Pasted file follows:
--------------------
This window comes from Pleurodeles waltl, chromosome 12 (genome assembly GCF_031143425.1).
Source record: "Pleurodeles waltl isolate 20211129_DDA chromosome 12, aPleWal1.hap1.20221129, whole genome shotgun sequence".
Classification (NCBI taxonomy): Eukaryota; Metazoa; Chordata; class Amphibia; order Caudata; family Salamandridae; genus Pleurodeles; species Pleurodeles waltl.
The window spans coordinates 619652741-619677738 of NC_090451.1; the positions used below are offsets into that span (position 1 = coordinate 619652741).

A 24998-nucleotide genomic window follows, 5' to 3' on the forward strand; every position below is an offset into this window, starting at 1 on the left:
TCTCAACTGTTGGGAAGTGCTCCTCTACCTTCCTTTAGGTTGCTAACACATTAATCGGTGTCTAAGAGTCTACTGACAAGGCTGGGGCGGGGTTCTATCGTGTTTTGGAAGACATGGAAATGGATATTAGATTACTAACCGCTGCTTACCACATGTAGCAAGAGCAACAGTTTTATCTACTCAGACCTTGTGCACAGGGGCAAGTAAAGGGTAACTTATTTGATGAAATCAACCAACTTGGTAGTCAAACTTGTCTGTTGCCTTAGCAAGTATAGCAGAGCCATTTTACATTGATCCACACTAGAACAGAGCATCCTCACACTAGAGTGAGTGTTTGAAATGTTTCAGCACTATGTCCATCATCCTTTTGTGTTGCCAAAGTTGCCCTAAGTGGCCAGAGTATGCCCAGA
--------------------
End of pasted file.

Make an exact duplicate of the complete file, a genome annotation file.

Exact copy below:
This window comes from Pleurodeles waltl, chromosome 12 (genome assembly GCF_031143425.1).
Source record: "Pleurodeles waltl isolate 20211129_DDA chromosome 12, aPleWal1.hap1.20221129, whole genome shotgun sequence".
Classification (NCBI taxonomy): Eukaryota; Metazoa; Chordata; class Amphibia; order Caudata; family Salamandridae; genus Pleurodeles; species Pleurodeles waltl.
The window spans coordinates 619652741-619677738 of NC_090451.1; the positions used below are offsets into that span (position 1 = coordinate 619652741).

A 24998-nucleotide genomic window follows, 5' to 3' on the forward strand; every position below is an offset into this window, starting at 1 on the left:
TCTCAACTGTTGGGAAGTGCTCCTCTACCTTCCTTTAGGTTGCTAACACATTAATCGGTGTCTAAGAGTCTACTGACAAGGCTGGGGCGGGGTTCTATCGTGTTTTGGAAGACATGGAAATGGATATTAGATTACTAACCGCTGCTTACCACATGTAGCAAGAGCAACAGTTTTATCTACTCAGACCTTGTGCACAGGGGCAAGTAAAGGGTAACTTATTTGATGAAATCAACCAACTTGGTAGTCAAACTTGTCTGTTGCCTTAGCAAGTATAGCAGAGCCATTTTACATTGATCCACACTAGAACAGAGCATCCTCACACTAGAGTGAGTGTTTGAAATGTTTCAGCACTATGTCCATCATCCTTTTGTGTTGCCAAAGTTGCCCTAAGTGGCCAGAGTATGCCCAGA